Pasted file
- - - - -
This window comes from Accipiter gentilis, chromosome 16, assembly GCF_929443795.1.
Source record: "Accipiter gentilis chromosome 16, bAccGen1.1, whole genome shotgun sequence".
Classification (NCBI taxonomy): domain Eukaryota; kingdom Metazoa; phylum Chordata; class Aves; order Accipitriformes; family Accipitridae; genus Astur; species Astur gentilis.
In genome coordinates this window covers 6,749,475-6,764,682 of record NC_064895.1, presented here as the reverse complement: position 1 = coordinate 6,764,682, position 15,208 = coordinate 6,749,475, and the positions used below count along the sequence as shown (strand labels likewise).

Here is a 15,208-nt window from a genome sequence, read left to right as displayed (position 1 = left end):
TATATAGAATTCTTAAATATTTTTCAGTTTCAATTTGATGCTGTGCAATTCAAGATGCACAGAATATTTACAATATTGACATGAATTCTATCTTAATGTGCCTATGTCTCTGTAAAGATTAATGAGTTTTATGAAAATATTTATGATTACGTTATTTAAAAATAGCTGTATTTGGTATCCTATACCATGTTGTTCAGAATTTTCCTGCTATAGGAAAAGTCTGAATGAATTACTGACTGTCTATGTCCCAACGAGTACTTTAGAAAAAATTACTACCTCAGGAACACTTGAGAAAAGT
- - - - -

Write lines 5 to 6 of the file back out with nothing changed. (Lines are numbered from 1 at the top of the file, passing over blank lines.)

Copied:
Here is a 15,208-nt window from a genome sequence, read left to right as displayed (position 1 = left end):
TATATAGAATTCTTAAATATTTTTCAGTTTCAATTTGATGCTGTGCAATTCAAGATGCACAGAATATTTACAATATTGACATGAATTCTATCTTAATGTGCCTATGTCTCTGTAAAGATTAATGAGTTTTATGAAAATATTTATGATTACGTTATTTAAAAATAGCTGTATTTGGTATCCTATACCATGTTGTTCAGAATTTTCCTGCTATAGGAAAAGTCTGAATGAATTACTGACTGTCTATGTCCCAACGAGTACTTTAGAAAAAATTACTACCTCAGGAACACTTGAGAAAAGT